Connect with others who understand.

sign up log in
About MyPsoriasisTeam

Psoriatic Arthritis Causes

Posted on March 31, 2021
See how 656 members reacted on this article
Medically reviewed by
Ariel D. Teitel, M.D., M.B.A.
Article written by
Candace Crowley, Ph.D.

Psoriatic arthritis (PsA) is a complex disease with many possible causes and risk factors. PsA is a form of inflammatory arthritis that occurs in up to one‐third of people with psoriasis, causing joint damage in any part of the body. PsA commonly causes dactylitis (severe inflammation of the finger and toe joints), enthesitis (inflammation where tendons and ligaments attach to the bone), and spondylitis (inflammation of the spine).

What Causes Psoriatic Arthritis?

Psoriatic arthritis is an autoimmune disease, meaning the body’s immune system mistakenly attacks healthy cells and tissues, leading to damage and inflammation. In psoriatic arthritis, the immune system attacks the ligaments and joints, causing symptoms of psoriatic arthritis such as joint pain, stiffness, and swelling.

There is no known cause of psoriatic arthritis. However, rheumatologists and researchers believe psoriatic arthritis is triggered by a combination of biological and environmental factors.

Genetic Causes

Research has identified genetic factors associated with the development of psoriatic arthritis. Many of these genetic factors are involved in the abnormal function of the immune system. Activation of these genes is linked to joint inflammation, suggesting their role in PsA symptoms.

Immunological Factors

T cells, a type of immune cell, are heavily involved in psoriatic arthritis. These cells release proteins (called cytokines) that stimulate inflammation. This inflammation causes joint swelling, pain, and damage. Studies show that higher numbers or activity of these T cells and the cytokines they release are linked to PsA symptoms and severity. Several antirheumatic drugs work by turning down the immune response mediated by T cells and cytokines.

Many injectable drugs used in the treatment of psoriatic arthritis are inhibitors for immune mediators such as cytokines. For example, PsA drugs such as Humira (adalimumab), Enbrel (etanercept), and Remicade (infliximab) block the activity of a cytokine called tumor necrosis factor (TNF). By turning down the immune response mediated by TNF, these drugs ease PsA symptoms. Nonsteroidal anti-inflammatory drugs (NSAIDs), such as ibuprofen, also work by reducing pain from immune-mediated inflammation.

Environmental Causes

Research suggests that infections can overactivate the immune system, triggering an attack on healthy cells and tissues. Streptococcal throat infection (strep throat) is strongly linked to PsA.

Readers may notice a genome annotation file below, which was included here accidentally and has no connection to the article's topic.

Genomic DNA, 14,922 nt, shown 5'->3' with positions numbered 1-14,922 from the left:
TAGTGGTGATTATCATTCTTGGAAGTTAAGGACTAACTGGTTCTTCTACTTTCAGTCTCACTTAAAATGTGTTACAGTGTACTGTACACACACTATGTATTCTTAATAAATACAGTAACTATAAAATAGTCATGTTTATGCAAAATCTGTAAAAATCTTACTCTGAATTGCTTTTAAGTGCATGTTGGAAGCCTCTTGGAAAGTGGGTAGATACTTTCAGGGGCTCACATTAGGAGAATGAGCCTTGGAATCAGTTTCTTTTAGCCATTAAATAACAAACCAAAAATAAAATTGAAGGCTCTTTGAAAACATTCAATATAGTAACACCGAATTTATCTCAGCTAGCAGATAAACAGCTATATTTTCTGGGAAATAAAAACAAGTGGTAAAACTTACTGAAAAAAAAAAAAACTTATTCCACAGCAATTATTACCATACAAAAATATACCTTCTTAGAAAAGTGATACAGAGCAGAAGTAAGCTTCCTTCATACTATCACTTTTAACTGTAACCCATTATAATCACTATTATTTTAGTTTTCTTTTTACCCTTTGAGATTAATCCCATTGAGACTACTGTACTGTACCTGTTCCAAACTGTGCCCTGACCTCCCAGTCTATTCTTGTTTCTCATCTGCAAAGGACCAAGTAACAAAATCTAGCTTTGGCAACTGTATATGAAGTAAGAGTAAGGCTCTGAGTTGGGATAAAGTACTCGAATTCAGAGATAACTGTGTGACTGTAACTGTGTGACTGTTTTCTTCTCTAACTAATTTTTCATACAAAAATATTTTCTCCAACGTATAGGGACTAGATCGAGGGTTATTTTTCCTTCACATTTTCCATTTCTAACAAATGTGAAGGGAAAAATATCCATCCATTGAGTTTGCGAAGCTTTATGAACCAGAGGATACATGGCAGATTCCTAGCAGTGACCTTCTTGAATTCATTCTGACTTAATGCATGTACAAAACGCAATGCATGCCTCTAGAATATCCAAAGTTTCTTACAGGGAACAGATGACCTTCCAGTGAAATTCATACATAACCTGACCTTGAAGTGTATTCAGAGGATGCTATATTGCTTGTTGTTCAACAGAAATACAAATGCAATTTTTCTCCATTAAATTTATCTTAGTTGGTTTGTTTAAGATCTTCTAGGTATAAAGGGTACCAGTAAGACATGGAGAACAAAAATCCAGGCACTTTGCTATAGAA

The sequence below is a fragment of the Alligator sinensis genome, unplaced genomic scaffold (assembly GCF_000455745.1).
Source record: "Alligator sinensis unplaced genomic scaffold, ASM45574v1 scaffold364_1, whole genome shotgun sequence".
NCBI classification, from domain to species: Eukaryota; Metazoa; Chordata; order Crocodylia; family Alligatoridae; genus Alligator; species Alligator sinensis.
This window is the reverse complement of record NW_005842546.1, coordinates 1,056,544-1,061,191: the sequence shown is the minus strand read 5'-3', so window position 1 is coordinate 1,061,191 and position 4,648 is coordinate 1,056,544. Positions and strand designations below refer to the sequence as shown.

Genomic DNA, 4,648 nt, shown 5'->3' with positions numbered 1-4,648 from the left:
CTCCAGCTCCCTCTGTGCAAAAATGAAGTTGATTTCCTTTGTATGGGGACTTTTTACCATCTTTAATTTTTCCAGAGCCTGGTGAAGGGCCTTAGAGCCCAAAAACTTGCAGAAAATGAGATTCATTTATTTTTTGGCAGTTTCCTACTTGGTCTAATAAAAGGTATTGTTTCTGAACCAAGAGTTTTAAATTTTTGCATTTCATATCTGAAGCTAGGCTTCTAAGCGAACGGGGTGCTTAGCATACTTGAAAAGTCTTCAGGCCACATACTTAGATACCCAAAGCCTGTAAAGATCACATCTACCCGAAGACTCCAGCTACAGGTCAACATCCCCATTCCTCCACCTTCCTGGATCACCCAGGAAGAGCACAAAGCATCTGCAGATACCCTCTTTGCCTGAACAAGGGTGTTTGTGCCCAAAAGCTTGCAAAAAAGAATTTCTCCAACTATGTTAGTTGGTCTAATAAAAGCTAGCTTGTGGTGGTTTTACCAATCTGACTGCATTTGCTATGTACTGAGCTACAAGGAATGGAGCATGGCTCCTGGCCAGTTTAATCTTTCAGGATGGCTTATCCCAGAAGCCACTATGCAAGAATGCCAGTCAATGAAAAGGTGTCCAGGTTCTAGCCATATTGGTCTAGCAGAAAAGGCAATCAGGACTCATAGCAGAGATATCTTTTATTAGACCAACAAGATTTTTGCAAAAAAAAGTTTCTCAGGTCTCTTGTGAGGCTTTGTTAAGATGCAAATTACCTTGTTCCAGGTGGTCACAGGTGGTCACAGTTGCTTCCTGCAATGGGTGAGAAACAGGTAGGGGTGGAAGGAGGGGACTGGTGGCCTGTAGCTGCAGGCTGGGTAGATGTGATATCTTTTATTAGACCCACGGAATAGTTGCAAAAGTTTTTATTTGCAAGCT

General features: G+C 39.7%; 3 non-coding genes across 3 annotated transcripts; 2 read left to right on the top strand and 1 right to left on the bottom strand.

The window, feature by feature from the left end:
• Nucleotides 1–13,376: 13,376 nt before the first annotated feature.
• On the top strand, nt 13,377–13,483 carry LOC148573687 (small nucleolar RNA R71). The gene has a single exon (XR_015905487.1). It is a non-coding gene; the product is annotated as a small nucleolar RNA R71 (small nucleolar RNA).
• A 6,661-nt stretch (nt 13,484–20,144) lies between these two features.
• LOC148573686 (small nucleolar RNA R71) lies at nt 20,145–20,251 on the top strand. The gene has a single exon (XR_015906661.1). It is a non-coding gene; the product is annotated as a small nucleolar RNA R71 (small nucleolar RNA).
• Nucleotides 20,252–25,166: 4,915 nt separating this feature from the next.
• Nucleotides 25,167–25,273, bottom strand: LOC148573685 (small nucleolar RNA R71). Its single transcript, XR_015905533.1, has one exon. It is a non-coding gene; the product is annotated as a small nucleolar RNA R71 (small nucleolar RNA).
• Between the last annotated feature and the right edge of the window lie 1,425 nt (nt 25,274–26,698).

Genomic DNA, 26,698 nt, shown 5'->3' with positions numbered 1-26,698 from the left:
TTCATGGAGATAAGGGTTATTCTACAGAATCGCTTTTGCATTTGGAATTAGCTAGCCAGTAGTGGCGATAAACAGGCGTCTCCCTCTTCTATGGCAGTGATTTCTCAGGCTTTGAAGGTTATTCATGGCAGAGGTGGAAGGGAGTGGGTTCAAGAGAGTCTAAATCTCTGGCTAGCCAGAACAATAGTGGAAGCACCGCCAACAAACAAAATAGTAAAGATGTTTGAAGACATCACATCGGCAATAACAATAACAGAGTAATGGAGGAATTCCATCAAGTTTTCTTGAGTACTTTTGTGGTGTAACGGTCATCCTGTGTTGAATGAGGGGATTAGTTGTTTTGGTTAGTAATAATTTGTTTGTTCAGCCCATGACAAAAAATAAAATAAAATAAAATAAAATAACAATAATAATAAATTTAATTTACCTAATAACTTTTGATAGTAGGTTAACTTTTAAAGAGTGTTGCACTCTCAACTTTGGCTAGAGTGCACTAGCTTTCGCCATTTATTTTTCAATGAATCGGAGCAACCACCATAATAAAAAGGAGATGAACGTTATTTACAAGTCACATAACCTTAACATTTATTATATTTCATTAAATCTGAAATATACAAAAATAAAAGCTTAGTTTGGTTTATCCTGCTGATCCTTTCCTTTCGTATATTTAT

Other environmental factors potentially involved in psoriatic arthritis include physical trauma, injuries, and work-related physical activities. The connection between injuries and trauma and the development of psoriasis and PsA is known as the Koebner phenomenon.

What Are the Risk Factors for Psoriatic Arthritis?

There are many risk factors for psoriatic arthritis. Although these risk factors have been associated with PsA, additional research is needed to determine why and how they contribute to disease.

Psoriasis

Psoriasis, a skin condition characterized by scaly lesions, is the most significant risk factor for psoriatic arthritis. However, people without skin psoriasis can also develop psoriatic arthritis. Psoriatic arthritis affects nearly 30 percent of people with psoriasis. Psoriatic arthritis most commonly begins about 10 years after skin psoriasis. In approximately 10 percent to 15 percent of people, psoriatic arthritis begins before skin psoriasis.

Severe psoriasis may increase the risk of PsA more than mild or moderate psoriasis does. People with psoriasis lesions or plaques on their nails (nail pitting), scalp, or genital region are also more likely to develop PsA.

Family History

Psoriatic arthritis runs in families. Nearly 40 percent of people with psoriatic arthritis have a family member with psoriasis or arthritis. The data suggests that genetics play a role in the development of psoriatic arthritis.

Race and Ethnicity

White people are at an increased risk of psoriatic arthritis compared to other ethnicities.

Medical Treatments

Although researchers don’t yet understand why, some medical treatments have been linked to PsA, including: